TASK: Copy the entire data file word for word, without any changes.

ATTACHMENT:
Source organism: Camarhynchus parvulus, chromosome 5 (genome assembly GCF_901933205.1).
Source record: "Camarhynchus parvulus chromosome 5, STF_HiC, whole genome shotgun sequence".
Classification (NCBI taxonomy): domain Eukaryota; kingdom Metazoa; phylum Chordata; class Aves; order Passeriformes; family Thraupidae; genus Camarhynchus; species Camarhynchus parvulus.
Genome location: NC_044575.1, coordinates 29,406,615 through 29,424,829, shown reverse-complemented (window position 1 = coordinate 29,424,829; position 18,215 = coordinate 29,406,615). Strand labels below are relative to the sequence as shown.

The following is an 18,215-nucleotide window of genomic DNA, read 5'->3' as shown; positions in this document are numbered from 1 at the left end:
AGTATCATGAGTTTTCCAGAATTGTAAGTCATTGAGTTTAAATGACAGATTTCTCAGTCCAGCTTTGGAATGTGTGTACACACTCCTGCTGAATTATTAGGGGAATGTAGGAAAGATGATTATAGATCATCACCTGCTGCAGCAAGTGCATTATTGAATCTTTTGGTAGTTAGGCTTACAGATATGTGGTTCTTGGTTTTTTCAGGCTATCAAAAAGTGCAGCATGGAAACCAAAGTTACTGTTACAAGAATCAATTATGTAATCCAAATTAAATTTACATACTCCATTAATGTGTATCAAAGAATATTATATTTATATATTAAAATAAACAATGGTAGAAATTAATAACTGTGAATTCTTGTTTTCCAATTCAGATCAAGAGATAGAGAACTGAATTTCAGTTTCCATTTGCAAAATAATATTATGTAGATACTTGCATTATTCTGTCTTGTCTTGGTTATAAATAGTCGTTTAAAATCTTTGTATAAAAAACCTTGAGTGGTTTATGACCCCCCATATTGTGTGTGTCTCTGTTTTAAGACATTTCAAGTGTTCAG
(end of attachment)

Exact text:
Source organism: Camarhynchus parvulus, chromosome 5 (genome assembly GCF_901933205.1).
Source record: "Camarhynchus parvulus chromosome 5, STF_HiC, whole genome shotgun sequence".
Classification (NCBI taxonomy): domain Eukaryota; kingdom Metazoa; phylum Chordata; class Aves; order Passeriformes; family Thraupidae; genus Camarhynchus; species Camarhynchus parvulus.
Genome location: NC_044575.1, coordinates 29,406,615 through 29,424,829, shown reverse-complemented (window position 1 = coordinate 29,424,829; position 18,215 = coordinate 29,406,615). Strand labels below are relative to the sequence as shown.

The following is an 18,215-nucleotide window of genomic DNA, read 5'->3' as shown; positions in this document are numbered from 1 at the left end:
AGTATCATGAGTTTTCCAGAATTGTAAGTCATTGAGTTTAAATGACAGATTTCTCAGTCCAGCTTTGGAATGTGTGTACACACTCCTGCTGAATTATTAGGGGAATGTAGGAAAGATGATTATAGATCATCACCTGCTGCAGCAAGTGCATTATTGAATCTTTTGGTAGTTAGGCTTACAGATATGTGGTTCTTGGTTTTTTCAGGCTATCAAAAAGTGCAGCATGGAAACCAAAGTTACTGTTACAAGAATCAATTATGTAATCCAAATTAAATTTACATACTCCATTAATGTGTATCAAAGAATATTATATTTATATATTAAAATAAACAATGGTAGAAATTAATAACTGTGAATTCTTGTTTTCCAATTCAGATCAAGAGATAGAGAACTGAATTTCAGTTTCCATTTGCAAAATAATATTATGTAGATACTTGCATTATTCTGTCTTGTCTTGGTTATAAATAGTCGTTTAAAATCTTTGTATAAAAAACCTTGAGTGGTTTATGACCCCCCATATTGTGTGTGTCTCTGTTTTAAGACATTTCAAGTGTTCAG